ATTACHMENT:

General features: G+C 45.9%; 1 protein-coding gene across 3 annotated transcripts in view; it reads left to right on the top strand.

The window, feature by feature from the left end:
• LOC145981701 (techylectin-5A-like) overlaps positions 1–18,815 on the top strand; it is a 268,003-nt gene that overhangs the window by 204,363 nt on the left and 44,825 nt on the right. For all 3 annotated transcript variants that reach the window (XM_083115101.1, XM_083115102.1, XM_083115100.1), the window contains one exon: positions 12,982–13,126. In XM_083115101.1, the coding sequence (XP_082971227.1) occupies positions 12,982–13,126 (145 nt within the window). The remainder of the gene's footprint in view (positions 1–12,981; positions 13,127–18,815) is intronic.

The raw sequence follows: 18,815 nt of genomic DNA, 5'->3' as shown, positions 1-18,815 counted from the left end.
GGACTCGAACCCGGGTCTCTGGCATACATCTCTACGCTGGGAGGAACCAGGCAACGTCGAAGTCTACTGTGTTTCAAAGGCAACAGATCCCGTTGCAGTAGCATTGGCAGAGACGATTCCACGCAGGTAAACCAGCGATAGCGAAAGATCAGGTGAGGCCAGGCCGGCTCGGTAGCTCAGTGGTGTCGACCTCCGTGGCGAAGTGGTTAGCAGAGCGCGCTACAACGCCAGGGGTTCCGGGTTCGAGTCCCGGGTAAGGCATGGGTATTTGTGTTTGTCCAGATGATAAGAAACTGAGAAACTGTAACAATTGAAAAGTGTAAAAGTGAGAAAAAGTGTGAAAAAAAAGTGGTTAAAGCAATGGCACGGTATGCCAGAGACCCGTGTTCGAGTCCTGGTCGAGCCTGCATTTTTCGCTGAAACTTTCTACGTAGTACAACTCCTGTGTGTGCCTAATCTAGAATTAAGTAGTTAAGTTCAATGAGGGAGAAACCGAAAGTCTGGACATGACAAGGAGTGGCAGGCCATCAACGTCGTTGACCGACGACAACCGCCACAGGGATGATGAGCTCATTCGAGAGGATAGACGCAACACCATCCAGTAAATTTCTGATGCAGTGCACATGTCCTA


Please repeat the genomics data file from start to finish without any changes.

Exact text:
General features: G+C 45.9%; 1 protein-coding gene across 3 annotated transcripts in view; it reads left to right on the top strand.

The window, feature by feature from the left end:
• LOC145981701 (techylectin-5A-like) overlaps positions 1–18,815 on the top strand; it is a 268,003-nt gene that overhangs the window by 204,363 nt on the left and 44,825 nt on the right. For all 3 annotated transcript variants that reach the window (XM_083115101.1, XM_083115102.1, XM_083115100.1), the window contains one exon: positions 12,982–13,126. In XM_083115101.1, the coding sequence (XP_082971227.1) occupies positions 12,982–13,126 (145 nt within the window). The remainder of the gene's footprint in view (positions 1–12,981; positions 13,127–18,815) is intronic.

The raw sequence follows: 18,815 nt of genomic DNA, 5'->3' as shown, positions 1-18,815 counted from the left end.
GGACTCGAACCCGGGTCTCTGGCATACATCTCTACGCTGGGAGGAACCAGGCAACGTCGAAGTCTACTGTGTTTCAAAGGCAACAGATCCCGTTGCAGTAGCATTGGCAGAGACGATTCCACGCAGGTAAACCAGCGATAGCGAAAGATCAGGTGAGGCCAGGCCGGCTCGGTAGCTCAGTGGTGTCGACCTCCGTGGCGAAGTGGTTAGCAGAGCGCGCTACAACGCCAGGGGTTCCGGGTTCGAGTCCCGGGTAAGGCATGGGTATTTGTGTTTGTCCAGATGATAAGAAACTGAGAAACTGTAACAATTGAAAAGTGTAAAAGTGAGAAAAAGTGTGAAAAAAAAGTGGTTAAAGCAATGGCACGGTATGCCAGAGACCCGTGTTCGAGTCCTGGTCGAGCCTGCATTTTTCGCTGAAACTTTCTACGTAGTACAACTCCTGTGTGTGCCTAATCTAGAATTAAGTAGTTAAGTTCAATGAGGGAGAAACCGAAAGTCTGGACATGACAAGGAGTGGCAGGCCATCAACGTCGTTGACCGACGACAACCGCCACAGGGATGATGAGCTCATTCGAGAGGATAGACGCAACACCATCCAGTAAATTTCTGATGCAGTGCACATGTCCTA